My Rights and Wrongs

The end of the year is a time to look back at when this column was right and when it was off the mark.

John C. Fortier
Research Fellow John C. Fortier
A Few Good Calls

  • With hindsight, a number of my correct predictions may seem unremarkable, but at the time I took some heat from readers. I heard a number of complaints back in February, when I declared Sen. Rick Santorum’s (R-Pa.) candidacy as good as dead. Even up to the end, I heard that Santorum had come from behind in all of his races and that the race was sure to close up. At the end of the day, this underdog would not hunt, and Santorum’s 18-point loss was consistent with the results of the over 50 public polls taken since I wrote the column.

  • At the end of 2005, I was very clear that then-House Majority Leader Tom DeLay (R-Texas) would not survive in the leadership or in Congress, and for this I received calls from DeLay’s office and others. Soon after there was a series of convocations of lobbyists, who showed their undying support for DeLay by hosting prominent fundraisers, even on his primary victory night. But the “Hammer” did fall and took his Texas seat down with him.

  • I spotted very early in the year the tension between the House and the Senate on immigration, which had lain dormant in the first five years of the Bush presidency but came out in full flower in 2006.

  • Finally, back in the spring, I foretold the Hoyer-Murtha race being a divisive interlude in what should have been a time of unity and celebration for the new Democratic majority.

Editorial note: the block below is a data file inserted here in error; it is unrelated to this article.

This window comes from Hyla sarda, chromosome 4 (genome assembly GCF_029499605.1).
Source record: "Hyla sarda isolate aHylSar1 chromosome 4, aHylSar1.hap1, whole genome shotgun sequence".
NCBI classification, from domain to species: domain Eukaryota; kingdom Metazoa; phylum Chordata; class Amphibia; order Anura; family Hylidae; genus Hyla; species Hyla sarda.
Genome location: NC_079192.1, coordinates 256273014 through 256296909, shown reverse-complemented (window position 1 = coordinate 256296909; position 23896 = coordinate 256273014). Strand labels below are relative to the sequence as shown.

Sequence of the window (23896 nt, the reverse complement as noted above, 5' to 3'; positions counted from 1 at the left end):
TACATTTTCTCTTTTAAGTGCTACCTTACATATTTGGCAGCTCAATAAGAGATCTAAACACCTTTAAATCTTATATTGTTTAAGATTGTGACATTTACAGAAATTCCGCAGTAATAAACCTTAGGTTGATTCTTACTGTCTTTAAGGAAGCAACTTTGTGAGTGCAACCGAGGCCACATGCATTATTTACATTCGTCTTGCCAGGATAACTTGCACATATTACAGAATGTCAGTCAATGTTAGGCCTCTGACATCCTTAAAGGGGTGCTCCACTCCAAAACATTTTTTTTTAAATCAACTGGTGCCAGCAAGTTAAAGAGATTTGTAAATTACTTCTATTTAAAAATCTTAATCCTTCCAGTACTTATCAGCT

Regrets, I’ve Had a Few . . .

  • In March, I declared Rep. Mark Kennedy (Minn.) to be the Republicans’ best hope to pick up a Senate seat. It turned out that Republicans had no hope in the Senate. Kennedy was a big disappointment, losing 58-38 to Amy Klobuchar. Kennedy was only the fifth best hope in a hopeless Republican year.

  • The biggest blunder of the year was a June column where I offered a sound-bite analysis of the Ned Lamont-Joe Lieberman Connecticut Democratic primary, boldly proclaiming that losing to Lamont “would likely be disastrous. To win, Lieberman has to win the primary.” I wasn’t satisfied to leave it at that. After Lieberman lost the primary, I penned an entire column on the subject, sticking by my guns that Lieberman could not win as an Independent.

  • As many readers have reminded me, I was wrong. Wrong, wrong, wrong (is that enough contrition?). However, in my defense, I will note how unusual this race was and how it defied the traditional laws of politics. The key factor for which I did not account was the extent to which the Republican Party could throw its own candidate, Alan Schlesinger, under the bus.

  • In a normal year in Connecticut, a no-name Republican gets 35 percent of the vote against Sen. Chris Dodd (D) or Lieberman. In a three-way race, that same Republican should be able to get 25 or at least 20 percent. The Republican Party calculated that Schlesinger could not win and if Republican voters turned out for Lieberman, then they would also support Republican House candidates. The strategy worked.

  • Exit polls showed that only a third of Democrats supported Lieberman, compared to 70 percent of Republicans. I challenge readers to find any congressional candidate in history who won with more votes from the other party than his own.

But no more excuses. Mea culpa and Happy New Year, Senator Lieberman.

John C. Fortier is a research fellow at AEI.

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